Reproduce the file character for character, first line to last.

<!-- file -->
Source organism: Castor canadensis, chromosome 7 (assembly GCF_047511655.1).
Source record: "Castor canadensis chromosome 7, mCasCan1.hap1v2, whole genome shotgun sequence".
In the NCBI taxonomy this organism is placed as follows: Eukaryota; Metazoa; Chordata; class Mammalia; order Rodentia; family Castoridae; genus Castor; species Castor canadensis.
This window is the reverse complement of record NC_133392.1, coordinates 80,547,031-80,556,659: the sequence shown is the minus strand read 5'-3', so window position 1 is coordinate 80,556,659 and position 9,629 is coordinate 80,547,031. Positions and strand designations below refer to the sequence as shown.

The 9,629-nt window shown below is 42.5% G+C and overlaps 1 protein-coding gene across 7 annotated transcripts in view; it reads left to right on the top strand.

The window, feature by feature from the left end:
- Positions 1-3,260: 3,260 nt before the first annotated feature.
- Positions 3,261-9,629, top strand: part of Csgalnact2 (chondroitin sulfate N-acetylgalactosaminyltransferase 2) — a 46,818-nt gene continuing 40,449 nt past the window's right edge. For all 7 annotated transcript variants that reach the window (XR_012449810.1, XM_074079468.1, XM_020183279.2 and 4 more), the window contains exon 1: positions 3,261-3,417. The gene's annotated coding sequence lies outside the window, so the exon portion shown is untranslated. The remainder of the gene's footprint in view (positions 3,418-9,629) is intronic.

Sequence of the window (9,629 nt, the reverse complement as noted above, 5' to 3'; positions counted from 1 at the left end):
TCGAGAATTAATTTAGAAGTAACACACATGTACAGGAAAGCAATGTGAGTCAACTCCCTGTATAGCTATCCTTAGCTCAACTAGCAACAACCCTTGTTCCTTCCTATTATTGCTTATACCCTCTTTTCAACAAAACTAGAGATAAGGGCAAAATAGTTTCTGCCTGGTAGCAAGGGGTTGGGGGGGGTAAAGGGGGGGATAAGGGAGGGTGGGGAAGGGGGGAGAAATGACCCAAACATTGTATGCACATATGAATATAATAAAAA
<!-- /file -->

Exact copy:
Source organism: Castor canadensis, chromosome 7 (assembly GCF_047511655.1).
Source record: "Castor canadensis chromosome 7, mCasCan1.hap1v2, whole genome shotgun sequence".
In the NCBI taxonomy this organism is placed as follows: Eukaryota; Metazoa; Chordata; class Mammalia; order Rodentia; family Castoridae; genus Castor; species Castor canadensis.
This window is the reverse complement of record NC_133392.1, coordinates 80,547,031-80,556,659: the sequence shown is the minus strand read 5'-3', so window position 1 is coordinate 80,556,659 and position 9,629 is coordinate 80,547,031. Positions and strand designations below refer to the sequence as shown.

The 9,629-nt window shown below is 42.5% G+C and overlaps 1 protein-coding gene across 7 annotated transcripts in view; it reads left to right on the top strand.

The window, feature by feature from the left end:
- Positions 1-3,260: 3,260 nt before the first annotated feature.
- Positions 3,261-9,629, top strand: part of Csgalnact2 (chondroitin sulfate N-acetylgalactosaminyltransferase 2) — a 46,818-nt gene continuing 40,449 nt past the window's right edge. For all 7 annotated transcript variants that reach the window (XR_012449810.1, XM_074079468.1, XM_020183279.2 and 4 more), the window contains exon 1: positions 3,261-3,417. The gene's annotated coding sequence lies outside the window, so the exon portion shown is untranslated. The remainder of the gene's footprint in view (positions 3,418-9,629) is intronic.

Sequence of the window (9,629 nt, the reverse complement as noted above, 5' to 3'; positions counted from 1 at the left end):
TCGAGAATTAATTTAGAAGTAACACACATGTACAGGAAAGCAATGTGAGTCAACTCCCTGTATAGCTATCCTTAGCTCAACTAGCAACAACCCTTGTTCCTTCCTATTATTGCTTATACCCTCTTTTCAACAAAACTAGAGATAAGGGCAAAATAGTTTCTGCCTGGTAGCAAGGGGTTGGGGGGGGTAAAGGGGGGGATAAGGGAGGGTGGGGAAGGGGGGAGAAATGACCCAAACATTGTATGCACATATGAATATAATAAAAA